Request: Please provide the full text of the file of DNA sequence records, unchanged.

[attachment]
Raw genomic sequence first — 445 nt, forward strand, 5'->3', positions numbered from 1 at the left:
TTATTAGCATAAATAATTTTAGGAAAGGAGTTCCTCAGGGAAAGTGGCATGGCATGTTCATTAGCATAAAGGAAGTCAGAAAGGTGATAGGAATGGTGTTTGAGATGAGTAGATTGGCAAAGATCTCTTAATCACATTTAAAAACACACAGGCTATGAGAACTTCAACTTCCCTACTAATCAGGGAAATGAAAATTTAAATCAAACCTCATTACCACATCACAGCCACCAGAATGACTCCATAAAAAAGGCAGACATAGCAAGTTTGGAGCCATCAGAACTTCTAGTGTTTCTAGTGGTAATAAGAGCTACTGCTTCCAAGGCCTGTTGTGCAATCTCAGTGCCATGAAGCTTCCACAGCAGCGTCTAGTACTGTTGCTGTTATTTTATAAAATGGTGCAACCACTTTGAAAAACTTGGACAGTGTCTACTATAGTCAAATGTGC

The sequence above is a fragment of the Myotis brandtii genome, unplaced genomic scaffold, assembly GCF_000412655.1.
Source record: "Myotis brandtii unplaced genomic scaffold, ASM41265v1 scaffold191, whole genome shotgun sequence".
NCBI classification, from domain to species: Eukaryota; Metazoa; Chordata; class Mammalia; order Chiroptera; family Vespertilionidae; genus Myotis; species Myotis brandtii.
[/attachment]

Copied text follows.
Raw genomic sequence first — 445 nt, forward strand, 5'->3', positions numbered from 1 at the left:
TTATTAGCATAAATAATTTTAGGAAAGGAGTTCCTCAGGGAAAGTGGCATGGCATGTTCATTAGCATAAAGGAAGTCAGAAAGGTGATAGGAATGGTGTTTGAGATGAGTAGATTGGCAAAGATCTCTTAATCACATTTAAAAACACACAGGCTATGAGAACTTCAACTTCCCTACTAATCAGGGAAATGAAAATTTAAATCAAACCTCATTACCACATCACAGCCACCAGAATGACTCCATAAAAAAGGCAGACATAGCAAGTTTGGAGCCATCAGAACTTCTAGTGTTTCTAGTGGTAATAAGAGCTACTGCTTCCAAGGCCTGTTGTGCAATCTCAGTGCCATGAAGCTTCCACAGCAGCGTCTAGTACTGTTGCTGTTATTTTATAAAATGGTGCAACCACTTTGAAAAACTTGGACAGTGTCTACTATAGTCAAATGTGC

The sequence above is a fragment of the Myotis brandtii genome, unplaced genomic scaffold, assembly GCF_000412655.1.
Source record: "Myotis brandtii unplaced genomic scaffold, ASM41265v1 scaffold191, whole genome shotgun sequence".
NCBI classification, from domain to species: Eukaryota; Metazoa; Chordata; class Mammalia; order Chiroptera; family Vespertilionidae; genus Myotis; species Myotis brandtii.